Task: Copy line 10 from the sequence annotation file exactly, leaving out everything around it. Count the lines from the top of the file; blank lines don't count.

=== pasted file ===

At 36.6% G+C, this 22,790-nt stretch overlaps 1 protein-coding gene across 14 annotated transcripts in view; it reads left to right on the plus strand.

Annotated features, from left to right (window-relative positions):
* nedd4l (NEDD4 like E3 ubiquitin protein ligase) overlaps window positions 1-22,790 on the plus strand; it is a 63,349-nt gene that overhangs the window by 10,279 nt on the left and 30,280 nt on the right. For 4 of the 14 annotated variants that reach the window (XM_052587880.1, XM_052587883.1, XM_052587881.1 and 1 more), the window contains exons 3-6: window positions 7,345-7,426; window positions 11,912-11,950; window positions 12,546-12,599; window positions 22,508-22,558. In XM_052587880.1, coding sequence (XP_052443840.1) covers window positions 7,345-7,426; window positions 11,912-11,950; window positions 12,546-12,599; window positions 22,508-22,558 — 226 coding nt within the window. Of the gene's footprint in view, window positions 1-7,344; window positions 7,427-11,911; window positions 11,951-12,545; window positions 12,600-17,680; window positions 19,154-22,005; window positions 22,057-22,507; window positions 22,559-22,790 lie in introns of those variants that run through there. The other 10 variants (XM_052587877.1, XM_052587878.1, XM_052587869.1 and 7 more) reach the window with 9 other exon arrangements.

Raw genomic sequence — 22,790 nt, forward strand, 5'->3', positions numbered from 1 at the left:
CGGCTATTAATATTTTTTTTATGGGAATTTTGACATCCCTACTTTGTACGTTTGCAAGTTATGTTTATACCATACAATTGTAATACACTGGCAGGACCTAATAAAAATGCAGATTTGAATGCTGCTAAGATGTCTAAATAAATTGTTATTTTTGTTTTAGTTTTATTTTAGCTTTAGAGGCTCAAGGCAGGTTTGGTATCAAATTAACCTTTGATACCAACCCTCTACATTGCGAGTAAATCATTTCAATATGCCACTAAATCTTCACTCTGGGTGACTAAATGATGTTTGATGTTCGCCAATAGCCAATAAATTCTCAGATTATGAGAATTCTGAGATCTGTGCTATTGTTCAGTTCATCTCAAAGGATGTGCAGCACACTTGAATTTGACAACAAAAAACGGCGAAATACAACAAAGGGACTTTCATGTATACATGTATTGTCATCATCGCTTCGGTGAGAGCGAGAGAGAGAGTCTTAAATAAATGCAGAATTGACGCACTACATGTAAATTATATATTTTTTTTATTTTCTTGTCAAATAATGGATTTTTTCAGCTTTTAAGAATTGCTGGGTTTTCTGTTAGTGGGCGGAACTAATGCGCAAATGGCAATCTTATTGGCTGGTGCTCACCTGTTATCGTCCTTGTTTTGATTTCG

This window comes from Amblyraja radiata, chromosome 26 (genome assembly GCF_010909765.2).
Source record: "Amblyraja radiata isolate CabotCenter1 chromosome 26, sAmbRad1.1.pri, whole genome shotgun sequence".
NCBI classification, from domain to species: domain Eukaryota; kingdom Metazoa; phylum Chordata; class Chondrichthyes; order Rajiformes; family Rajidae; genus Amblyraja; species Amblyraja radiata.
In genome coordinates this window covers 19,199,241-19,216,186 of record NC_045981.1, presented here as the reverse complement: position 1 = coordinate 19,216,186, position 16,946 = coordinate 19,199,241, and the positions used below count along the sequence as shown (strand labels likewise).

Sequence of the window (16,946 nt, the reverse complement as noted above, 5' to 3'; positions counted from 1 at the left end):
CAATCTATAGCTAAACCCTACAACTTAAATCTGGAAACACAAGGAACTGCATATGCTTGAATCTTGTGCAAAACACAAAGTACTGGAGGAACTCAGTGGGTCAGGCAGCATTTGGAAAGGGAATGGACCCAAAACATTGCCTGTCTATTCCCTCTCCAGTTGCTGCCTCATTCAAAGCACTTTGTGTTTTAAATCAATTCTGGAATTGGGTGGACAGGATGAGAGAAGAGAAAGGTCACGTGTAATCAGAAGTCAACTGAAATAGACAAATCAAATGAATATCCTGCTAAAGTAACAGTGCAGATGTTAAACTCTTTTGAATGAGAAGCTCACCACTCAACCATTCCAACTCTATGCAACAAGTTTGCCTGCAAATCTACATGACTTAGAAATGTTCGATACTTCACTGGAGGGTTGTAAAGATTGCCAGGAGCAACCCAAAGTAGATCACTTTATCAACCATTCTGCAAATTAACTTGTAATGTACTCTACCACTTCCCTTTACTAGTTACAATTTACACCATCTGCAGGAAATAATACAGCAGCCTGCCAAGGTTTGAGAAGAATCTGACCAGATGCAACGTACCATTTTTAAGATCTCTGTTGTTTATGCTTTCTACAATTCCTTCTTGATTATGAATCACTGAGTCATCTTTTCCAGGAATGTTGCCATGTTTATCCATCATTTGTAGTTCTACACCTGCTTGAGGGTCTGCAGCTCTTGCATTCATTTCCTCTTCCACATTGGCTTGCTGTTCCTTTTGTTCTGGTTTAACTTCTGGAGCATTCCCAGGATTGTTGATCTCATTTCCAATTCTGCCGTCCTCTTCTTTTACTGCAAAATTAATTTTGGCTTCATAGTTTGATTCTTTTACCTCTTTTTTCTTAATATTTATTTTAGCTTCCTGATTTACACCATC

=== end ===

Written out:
Sequence of the window (16,946 nt, the reverse complement as noted above, 5' to 3'; positions counted from 1 at the left end):